Slater Armstrong Uses His Musical Gifts to Create Hope in Sudan
by Lisa Tramontana
At one point in his life, Jack “Slater” Armstrong dreamed of a career in the mainstream music industry. A talented singer and songwriter, he wanted to share his voice and connect with others through his music. In time, Armstrong realized his dream, but not in the way he imagined. He became a missionary committed to the people of war-torn Sudan, giving them a voice they could not find on their own.
Shortly after graduating from Loyola University in New Orleans, and still in his twenties, Armstrong was at a conference in Colorado trying to make professional contacts to jumpstart his career. But then God called … and everything changed.
One of the speakers at the conference was discussing Christian artists and where the industry was headed. “I heard a clear call from the Lord,” Armstrong said. “I went back to my hotel room and prayed. I told God that I could see the shallowness of my ambition. I said, ‘Lord, you know my heart is to serve you. Show me what you want me to do.’”
The next day, Armstrong met a woman who introduced him to an organization called Youth With a Mission, and he ended up working with the group as a missionary for the next eight years. “It changed my life,” he said. “It transformed me by opening my eyes to the world’s Christian movement.”
During that time, he set aside his music ambitions, but it remained a very important part of his life. In 1997, another twist of fate would bring his passion, his musical gifts and his purpose into clear focus. He met the late Rev. Mark Nikkel, a missionary to Sudan, who shared his powerful testimony about the brutal treatment of Christians in Sudan.
After hearing about the atrocities experienced by the Sudanese people, Armstrong was brought to tears. “Again, I asked the Lord, ‘What can I do to help? I have no money, no power, no influence.’ And I recall vividly his reply. He said, ‘What is in your hand? What do you have that I have given you?’ And the answer was music. God wanted me to use my musical abilities to make sure that people in the West could know what was happening in Sudan … and He wanted me to let the world hear the joy in their praise and the indigenous music of their culture.”
Armstrong recorded the worship music of the Sudanese people, blending their sound with the sounds of American and Celtic music, and translating the words of their choirs into English verse. The result was an album called “Even in Sorrow.” The project brought him to the attention of Integrity’s Hosanna! Music, and he was featured on the release “Intimate Worship.” He sang five songs on the album, which was distributed nationally and internationally over a 7-year period.
Since Armstrong’s first trip to Sudan in 1999, he has returned five times, most recently last January. His focus is on Christians in the Nuba Mountains, a place that harbors, in his words, “the most neglected human rights crisis on the planet.”
The Nuba people are an indigenous ethnic group that has been the victim of atrocious war crimes and crimes against humanity committed by forces loyal to the government of Sudan. This includes a state-sponsored campaign of famine and starvation, aerial and ground assaults on Nuba communities and a blockade of humanitarian aid.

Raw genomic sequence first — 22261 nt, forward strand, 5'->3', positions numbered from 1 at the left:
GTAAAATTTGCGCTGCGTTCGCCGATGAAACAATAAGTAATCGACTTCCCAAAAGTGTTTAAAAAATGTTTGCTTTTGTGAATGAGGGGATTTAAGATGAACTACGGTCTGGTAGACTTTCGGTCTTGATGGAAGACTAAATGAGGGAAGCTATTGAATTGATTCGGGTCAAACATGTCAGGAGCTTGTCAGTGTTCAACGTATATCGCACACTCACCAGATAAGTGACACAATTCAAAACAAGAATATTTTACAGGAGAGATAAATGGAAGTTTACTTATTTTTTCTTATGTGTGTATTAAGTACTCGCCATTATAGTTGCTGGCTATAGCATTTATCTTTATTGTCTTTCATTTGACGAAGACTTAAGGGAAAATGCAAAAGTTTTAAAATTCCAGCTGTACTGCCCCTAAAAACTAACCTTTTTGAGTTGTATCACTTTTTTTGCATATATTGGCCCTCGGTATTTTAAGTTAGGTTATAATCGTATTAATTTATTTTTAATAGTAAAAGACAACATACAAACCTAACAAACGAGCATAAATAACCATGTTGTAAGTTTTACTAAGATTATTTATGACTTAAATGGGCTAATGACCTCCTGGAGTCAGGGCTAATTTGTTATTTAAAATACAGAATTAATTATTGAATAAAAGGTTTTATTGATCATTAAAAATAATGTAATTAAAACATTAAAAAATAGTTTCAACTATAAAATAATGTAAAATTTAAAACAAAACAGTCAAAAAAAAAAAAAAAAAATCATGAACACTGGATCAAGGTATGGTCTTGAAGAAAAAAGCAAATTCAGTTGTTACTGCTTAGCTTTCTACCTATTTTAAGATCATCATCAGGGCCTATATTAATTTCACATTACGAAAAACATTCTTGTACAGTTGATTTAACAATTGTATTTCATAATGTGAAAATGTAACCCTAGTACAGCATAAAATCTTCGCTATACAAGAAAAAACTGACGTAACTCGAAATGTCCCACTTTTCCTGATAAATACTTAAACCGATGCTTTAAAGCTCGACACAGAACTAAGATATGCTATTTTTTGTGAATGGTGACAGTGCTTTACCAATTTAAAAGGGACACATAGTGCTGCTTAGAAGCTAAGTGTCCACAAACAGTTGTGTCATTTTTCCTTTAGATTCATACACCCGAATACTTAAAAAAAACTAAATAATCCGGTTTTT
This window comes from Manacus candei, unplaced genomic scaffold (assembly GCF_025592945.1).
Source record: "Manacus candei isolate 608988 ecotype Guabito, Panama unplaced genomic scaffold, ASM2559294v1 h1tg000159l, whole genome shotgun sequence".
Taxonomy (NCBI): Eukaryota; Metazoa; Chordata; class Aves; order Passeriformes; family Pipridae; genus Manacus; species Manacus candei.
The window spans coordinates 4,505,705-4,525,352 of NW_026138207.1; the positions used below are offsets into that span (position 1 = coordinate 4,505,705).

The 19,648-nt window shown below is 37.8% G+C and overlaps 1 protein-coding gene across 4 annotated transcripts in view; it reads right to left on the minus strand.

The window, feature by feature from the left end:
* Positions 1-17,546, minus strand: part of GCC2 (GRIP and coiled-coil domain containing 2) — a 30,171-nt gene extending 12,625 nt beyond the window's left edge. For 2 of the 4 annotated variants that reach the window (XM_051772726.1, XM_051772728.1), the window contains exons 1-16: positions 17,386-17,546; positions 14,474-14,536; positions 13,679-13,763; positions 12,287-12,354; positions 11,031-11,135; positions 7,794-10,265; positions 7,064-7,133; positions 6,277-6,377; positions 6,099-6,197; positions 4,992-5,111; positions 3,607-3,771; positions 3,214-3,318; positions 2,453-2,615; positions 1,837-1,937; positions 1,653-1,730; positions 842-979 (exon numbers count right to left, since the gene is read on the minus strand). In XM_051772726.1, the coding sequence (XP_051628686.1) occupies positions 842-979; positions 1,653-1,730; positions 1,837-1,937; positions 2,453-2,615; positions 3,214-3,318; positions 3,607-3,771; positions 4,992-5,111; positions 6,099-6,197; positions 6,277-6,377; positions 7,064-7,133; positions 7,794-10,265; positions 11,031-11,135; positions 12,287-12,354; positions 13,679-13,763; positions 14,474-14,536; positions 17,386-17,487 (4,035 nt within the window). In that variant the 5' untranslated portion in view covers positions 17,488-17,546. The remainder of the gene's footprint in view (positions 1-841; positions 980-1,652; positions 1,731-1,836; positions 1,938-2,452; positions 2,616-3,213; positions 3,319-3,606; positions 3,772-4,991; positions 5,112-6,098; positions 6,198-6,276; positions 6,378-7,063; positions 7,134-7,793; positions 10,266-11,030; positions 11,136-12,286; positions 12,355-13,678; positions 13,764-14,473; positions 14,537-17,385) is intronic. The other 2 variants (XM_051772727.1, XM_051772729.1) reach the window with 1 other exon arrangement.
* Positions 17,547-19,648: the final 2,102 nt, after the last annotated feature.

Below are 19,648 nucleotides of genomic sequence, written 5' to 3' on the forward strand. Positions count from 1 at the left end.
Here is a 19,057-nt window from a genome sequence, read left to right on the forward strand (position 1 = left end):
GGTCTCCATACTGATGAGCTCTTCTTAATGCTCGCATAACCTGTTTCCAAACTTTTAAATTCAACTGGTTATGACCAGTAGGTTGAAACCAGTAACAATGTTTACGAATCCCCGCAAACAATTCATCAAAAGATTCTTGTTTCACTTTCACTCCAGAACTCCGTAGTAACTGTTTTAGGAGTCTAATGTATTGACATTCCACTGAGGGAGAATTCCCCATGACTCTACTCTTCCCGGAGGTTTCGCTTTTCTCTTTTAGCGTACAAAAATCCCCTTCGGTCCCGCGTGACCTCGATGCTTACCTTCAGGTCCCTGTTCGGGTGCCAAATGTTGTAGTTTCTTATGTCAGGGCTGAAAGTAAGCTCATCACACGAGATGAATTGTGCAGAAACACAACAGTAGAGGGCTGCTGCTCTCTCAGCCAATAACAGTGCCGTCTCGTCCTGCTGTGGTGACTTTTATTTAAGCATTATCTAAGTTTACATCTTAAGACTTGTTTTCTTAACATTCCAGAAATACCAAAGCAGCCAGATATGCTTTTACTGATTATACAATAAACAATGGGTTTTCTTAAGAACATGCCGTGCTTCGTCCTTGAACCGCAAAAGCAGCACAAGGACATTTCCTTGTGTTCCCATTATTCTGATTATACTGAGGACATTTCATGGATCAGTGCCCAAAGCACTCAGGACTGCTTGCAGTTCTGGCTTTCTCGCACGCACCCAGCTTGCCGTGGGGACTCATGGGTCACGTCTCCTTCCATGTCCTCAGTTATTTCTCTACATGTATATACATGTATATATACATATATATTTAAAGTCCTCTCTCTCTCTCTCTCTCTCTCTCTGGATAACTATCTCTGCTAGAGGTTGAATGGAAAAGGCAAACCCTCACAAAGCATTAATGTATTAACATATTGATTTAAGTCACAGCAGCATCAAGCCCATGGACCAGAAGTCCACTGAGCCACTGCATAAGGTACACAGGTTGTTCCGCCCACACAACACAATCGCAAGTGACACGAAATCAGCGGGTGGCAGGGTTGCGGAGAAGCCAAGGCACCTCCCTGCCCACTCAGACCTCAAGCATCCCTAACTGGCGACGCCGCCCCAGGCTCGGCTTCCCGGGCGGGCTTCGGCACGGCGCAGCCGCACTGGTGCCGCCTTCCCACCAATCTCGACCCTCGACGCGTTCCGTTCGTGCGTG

Through his work, Armstrong calls attention to the country’s genocide and through his organization Joining Our Voices, delivers relief items to those who live there. This includes medications, soap, salt, sugar, cooking oil, rice and lentils. He has been involved with the Sudan advocacy network in the U.S., participating in rallies, walks, conferences and other events. He has also helped to co-found two coalitions (ACT for Sudan in 2011 and End Nuba Genocide in 2012).
When he is not traveling to Sudan, Armstrong works as a worship leader for two Baton Rouge congregations — Holy Cross Anglican and Trinity Episcopal — with their contemporary worship services. He is also a substitute teacher at Episcopal High School.
“In a way, my life has come full circle,” he said, “because I’m at a point in my life that I need to pursue my own music again, but not for myself this time. Through my songs inspired by the church in Sudan, I want other people to join their voices with me to bring about good in Sudan. The worship component is at the heart of this. It’s central to who I am.”
Armstrong is also working on a documentary on the historical and biblical significance of the people of Sudan. “I’ve done a lot of studying of the history of this civilization that developed along the Nile. It has helped me gain deeper understanding of God’s heart for these people.”
For those who would like to know more, Armstrong has a website and Facebook page. Visit joiningourvoices.com for more information. Joining Our Voices is a partner with the Nuba Christian Family Mission, and both groups are affiliated with End Nuba Genocide Coalition. The website features information on donations, and mission and volunteer opportunities.
To hear his music, go to youtube.com/slaterarmstrong and on iTunes, search Slater Armstrong. He is also available for concert performances and can be contacted through the website above for additional information.